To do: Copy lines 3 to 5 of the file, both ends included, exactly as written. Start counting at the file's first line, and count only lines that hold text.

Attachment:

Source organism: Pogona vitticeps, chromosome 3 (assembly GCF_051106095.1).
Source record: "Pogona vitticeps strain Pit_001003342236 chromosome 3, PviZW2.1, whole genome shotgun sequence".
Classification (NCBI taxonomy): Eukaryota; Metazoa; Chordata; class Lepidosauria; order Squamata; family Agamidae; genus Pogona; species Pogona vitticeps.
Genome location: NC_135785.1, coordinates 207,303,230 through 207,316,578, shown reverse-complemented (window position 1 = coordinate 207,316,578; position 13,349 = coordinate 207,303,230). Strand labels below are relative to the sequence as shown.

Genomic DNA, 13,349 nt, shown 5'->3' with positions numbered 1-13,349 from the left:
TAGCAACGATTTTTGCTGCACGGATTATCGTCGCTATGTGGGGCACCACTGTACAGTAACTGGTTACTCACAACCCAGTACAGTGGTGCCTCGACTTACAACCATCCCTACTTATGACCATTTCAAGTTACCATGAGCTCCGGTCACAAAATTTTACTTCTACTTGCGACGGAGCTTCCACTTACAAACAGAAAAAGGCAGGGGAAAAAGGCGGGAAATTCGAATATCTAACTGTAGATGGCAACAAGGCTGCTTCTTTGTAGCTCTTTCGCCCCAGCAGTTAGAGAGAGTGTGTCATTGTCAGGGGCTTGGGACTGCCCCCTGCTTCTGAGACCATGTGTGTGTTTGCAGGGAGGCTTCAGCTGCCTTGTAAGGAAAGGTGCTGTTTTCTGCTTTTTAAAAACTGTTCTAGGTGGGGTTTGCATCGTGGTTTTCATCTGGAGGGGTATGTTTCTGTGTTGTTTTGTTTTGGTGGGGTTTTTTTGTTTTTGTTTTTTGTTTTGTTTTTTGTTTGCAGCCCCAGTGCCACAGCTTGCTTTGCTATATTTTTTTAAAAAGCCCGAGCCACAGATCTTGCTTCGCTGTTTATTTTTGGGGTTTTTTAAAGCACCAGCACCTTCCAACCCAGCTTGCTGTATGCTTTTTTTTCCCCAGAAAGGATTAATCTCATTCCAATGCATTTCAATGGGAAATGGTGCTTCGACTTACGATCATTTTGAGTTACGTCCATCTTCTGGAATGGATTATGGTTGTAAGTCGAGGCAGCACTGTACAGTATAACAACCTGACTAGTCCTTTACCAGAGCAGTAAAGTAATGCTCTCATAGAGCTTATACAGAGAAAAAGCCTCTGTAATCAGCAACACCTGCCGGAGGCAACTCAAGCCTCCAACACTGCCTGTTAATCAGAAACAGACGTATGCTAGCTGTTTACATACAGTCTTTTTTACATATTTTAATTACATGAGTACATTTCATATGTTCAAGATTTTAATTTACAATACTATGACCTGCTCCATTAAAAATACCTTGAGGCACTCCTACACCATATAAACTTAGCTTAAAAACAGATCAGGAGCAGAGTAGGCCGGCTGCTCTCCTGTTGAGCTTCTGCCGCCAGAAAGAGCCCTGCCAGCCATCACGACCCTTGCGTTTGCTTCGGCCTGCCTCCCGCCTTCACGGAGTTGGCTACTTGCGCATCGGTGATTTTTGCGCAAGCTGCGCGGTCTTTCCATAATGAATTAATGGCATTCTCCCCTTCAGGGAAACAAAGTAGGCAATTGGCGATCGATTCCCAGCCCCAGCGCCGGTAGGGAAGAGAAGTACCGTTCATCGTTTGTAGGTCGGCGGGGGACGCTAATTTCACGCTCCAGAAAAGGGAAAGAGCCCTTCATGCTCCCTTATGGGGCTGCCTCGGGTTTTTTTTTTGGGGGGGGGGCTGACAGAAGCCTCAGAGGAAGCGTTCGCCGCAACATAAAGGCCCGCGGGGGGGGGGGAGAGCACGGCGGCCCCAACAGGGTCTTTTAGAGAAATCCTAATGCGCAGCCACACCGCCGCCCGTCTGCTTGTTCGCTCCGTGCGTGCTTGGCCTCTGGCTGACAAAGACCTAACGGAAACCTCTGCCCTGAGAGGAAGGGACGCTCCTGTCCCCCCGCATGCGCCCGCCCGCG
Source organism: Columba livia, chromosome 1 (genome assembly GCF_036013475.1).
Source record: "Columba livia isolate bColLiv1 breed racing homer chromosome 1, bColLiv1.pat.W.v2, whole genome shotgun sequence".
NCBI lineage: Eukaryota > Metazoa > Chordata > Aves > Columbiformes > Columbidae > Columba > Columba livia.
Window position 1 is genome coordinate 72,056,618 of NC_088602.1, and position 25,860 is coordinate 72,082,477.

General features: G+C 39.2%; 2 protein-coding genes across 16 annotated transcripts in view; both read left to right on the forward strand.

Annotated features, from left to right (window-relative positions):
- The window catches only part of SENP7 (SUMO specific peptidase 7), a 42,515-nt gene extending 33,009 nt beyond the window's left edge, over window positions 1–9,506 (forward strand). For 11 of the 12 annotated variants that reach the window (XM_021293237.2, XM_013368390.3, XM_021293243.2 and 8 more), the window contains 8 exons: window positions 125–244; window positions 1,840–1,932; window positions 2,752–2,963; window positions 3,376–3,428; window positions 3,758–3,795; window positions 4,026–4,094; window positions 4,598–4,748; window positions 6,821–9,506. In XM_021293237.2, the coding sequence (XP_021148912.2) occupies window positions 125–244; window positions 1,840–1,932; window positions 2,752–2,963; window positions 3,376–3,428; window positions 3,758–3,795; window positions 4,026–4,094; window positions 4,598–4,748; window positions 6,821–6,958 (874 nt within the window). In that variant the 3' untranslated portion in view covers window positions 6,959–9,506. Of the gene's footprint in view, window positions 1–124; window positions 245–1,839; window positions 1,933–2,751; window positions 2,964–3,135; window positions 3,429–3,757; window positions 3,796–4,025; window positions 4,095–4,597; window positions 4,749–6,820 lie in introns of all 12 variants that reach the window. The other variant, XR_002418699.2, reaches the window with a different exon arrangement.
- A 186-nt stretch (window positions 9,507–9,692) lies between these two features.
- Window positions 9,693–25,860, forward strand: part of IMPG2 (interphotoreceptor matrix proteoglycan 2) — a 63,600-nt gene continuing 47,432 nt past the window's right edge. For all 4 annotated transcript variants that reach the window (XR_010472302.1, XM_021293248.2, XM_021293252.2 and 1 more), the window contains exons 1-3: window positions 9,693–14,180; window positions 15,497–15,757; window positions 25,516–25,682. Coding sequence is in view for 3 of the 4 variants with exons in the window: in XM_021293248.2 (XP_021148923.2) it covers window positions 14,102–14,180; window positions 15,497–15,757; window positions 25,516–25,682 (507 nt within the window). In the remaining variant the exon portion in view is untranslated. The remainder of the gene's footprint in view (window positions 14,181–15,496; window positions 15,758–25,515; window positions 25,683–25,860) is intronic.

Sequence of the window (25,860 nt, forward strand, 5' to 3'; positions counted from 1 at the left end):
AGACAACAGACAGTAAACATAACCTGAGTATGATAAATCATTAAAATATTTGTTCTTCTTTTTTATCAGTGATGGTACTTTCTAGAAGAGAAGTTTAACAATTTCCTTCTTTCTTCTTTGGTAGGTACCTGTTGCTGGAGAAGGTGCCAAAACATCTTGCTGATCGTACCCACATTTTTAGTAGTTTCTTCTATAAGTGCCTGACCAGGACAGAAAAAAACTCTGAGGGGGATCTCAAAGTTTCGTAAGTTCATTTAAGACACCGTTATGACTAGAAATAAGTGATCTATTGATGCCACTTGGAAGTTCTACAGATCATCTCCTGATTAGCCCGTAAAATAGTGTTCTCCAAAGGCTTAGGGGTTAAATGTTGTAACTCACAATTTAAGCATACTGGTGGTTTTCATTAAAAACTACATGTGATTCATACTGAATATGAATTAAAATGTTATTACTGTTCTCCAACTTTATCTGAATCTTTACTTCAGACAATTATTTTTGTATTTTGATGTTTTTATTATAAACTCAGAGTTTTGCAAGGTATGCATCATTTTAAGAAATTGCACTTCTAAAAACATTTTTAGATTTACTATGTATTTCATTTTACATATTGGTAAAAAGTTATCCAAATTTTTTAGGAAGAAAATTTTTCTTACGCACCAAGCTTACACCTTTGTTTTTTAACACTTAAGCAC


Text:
Classification (NCBI taxonomy): Eukaryota; Metazoa; Chordata; class Lepidosauria; order Squamata; family Agamidae; genus Pogona; species Pogona vitticeps.
Genome location: NC_135785.1, coordinates 207,303,230 through 207,316,578, shown reverse-complemented (window position 1 = coordinate 207,316,578; position 13,349 = coordinate 207,303,230). Strand labels below are relative to the sequence as shown.

Genomic DNA, 13,349 nt, shown 5'->3' with positions numbered 1-13,349 from the left: